Atrial fibrillation (Afib or AF) is an irregular heartbeat that causes symptoms that can be frightening. You may experience chest pain or pressure, or a feeling that your heart is racing or fluttering. Some people with Afib say they feel dizzy and weak. How you feel when your Afib “acts up” is information to share with your medical team. Why? For one thing, managing Afib is a very important aspect of reducing the risk for stroke. This is because Afib is a significant risk factor for stroke, a condition that can lead to disability or even death. Second, managing your Afib can improve your quality of life and your family’s. Fortunately, there are effective treatments that you and your healthcare team can explore to see which one is right for you. They include:
Your medical team may also recommend anticoagulant medications or a minimally invasive procedure called left atrial appendage closure (LAAC). While anticoagulant medications and LAAC do not address the symptoms of Afib, they do lower the risk of blood clots that can cause stroke.
When Afib Strikes
When an Afib episode occurs, it is important to seek medical help without delay, particularly if the symptoms are worse than you have felt before or different in any way. For example, if your Afib previously felt like a fluttering in your chest, and your discomfort level has increased so that you are experiencing pain or pressure, this could be a warning sign of a heart attack.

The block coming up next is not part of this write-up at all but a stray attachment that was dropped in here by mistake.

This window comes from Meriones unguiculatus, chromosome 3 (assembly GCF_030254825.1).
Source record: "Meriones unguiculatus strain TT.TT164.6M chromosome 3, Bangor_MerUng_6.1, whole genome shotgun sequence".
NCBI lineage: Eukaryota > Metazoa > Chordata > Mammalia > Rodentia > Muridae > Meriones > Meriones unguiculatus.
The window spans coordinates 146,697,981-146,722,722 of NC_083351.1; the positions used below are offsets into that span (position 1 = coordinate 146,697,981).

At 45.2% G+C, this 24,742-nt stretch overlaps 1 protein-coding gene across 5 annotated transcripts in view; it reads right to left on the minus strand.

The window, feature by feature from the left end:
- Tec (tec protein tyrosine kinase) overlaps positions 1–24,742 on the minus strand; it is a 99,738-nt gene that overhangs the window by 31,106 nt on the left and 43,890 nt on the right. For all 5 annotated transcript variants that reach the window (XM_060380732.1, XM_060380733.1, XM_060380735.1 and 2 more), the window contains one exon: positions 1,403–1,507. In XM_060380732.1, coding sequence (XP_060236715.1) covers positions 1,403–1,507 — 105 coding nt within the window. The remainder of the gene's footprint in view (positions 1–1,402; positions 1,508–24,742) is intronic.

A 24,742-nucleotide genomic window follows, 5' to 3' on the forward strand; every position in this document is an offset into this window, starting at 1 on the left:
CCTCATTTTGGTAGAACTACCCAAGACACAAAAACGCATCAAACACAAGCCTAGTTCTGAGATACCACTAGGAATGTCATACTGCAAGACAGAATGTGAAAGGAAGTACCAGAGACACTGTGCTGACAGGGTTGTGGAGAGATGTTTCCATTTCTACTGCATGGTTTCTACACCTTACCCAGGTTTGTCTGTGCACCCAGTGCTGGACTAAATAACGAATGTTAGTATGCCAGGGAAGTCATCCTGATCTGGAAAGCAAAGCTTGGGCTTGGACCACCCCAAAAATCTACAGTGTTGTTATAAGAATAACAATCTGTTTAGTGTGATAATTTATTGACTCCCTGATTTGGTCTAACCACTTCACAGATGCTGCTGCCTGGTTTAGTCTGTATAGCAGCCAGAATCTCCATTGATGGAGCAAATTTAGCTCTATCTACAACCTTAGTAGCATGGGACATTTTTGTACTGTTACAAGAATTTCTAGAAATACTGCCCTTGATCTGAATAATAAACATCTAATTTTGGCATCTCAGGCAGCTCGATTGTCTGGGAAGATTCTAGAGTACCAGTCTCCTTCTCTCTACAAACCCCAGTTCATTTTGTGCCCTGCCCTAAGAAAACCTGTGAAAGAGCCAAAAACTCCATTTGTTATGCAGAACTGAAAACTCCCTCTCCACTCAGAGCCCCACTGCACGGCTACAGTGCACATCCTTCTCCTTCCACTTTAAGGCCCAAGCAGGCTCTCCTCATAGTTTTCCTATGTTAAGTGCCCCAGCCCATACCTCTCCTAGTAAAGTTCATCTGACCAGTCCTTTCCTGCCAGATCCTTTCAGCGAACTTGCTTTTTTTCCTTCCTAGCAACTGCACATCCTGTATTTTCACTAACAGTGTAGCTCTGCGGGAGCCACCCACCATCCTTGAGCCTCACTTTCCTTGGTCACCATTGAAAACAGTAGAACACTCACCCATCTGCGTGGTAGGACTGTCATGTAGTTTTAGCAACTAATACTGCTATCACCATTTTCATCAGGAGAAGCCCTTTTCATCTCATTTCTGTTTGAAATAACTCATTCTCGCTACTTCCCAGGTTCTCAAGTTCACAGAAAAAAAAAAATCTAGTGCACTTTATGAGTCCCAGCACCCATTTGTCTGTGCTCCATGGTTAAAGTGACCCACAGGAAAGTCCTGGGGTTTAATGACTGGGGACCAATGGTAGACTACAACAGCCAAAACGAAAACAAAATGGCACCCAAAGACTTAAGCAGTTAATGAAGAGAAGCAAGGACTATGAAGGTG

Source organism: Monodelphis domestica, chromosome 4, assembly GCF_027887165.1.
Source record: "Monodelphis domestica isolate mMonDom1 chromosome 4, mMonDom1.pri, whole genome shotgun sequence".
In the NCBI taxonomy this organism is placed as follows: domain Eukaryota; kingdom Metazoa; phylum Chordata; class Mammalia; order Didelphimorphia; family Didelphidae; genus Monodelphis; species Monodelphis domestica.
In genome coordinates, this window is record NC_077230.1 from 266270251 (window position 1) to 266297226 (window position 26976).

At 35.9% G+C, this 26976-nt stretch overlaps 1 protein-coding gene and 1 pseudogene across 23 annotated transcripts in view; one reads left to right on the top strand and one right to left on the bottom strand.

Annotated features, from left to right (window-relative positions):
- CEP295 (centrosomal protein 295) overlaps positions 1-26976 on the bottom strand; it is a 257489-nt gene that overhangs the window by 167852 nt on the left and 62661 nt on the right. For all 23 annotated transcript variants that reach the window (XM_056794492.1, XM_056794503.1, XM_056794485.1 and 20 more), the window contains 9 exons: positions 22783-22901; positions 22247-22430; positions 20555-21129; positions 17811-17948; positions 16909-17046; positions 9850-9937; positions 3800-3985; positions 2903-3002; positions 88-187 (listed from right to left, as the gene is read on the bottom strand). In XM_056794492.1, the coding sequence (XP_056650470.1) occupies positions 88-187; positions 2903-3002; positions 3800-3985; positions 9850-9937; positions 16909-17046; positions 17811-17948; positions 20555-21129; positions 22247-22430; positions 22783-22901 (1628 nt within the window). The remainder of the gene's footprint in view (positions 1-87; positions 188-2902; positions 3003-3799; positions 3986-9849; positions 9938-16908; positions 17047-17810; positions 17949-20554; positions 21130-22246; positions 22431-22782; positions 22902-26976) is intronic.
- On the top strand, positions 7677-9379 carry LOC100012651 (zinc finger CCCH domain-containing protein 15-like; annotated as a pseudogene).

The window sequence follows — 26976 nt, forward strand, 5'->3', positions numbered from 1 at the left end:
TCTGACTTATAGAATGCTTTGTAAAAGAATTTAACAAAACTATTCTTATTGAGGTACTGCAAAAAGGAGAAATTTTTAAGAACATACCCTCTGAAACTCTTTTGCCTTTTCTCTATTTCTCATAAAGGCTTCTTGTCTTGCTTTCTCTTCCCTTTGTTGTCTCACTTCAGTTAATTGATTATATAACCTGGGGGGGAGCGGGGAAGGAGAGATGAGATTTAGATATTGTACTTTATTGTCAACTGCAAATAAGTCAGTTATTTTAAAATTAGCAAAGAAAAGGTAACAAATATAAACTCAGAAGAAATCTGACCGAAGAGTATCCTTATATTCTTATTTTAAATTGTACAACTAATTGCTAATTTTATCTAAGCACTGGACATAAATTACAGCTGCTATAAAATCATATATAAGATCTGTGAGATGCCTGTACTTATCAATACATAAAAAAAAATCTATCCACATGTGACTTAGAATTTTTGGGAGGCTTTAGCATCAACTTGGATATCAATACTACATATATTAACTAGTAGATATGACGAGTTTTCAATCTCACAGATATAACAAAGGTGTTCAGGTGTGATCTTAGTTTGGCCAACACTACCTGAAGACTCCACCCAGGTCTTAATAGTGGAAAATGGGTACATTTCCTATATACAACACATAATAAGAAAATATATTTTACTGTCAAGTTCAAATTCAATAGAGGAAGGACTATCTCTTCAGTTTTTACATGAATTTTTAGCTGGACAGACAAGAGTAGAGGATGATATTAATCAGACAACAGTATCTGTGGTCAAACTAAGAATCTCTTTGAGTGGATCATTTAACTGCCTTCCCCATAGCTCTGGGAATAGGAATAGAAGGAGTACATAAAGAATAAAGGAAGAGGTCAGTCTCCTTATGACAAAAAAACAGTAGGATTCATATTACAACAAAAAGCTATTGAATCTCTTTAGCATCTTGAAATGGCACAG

In a heart attack, seconds count! When you call 9-1-1, you are summoning first-responders who can perform simple tests to see if you have having a heart attack and, if you are, they can activate the hospital team to get ready to treat you as soon as you arrive at the hospital.
If it turns out you are not having a heart attack, that’s okay. It is better to be sure because the longer a heart attack goes untreated, the more damage the heart muscle will suffer. Plus, getting checked will allow your medical team to re-evaluate your condition and adjust your treatment plan.
Remember and be able to describe your symptoms: What symptoms did you feel? Were there any “warning signs” before the symptoms began? Did the symptoms come on all at once, or did they get worse? Were they constant, or did they come and go? Any information you can provide to the medical team will helping them identify the problem and know how to treat it.
Be forthcoming: Some people are hesitant to tell their medical team if their symptoms occurred when they were exercising, had been drinking or using drugs, or were having sex. It is very important that you explain fully what was happening at the time your Afib symptoms flared up. Open communication with your doctor is one of the most effective tools you have for treating atrial fibrillation.
You can learn more about the risk factors for Afib, how it is diagnosed and how it can be treated, when you visit the SecondsCount Atrial Fibrillation Center.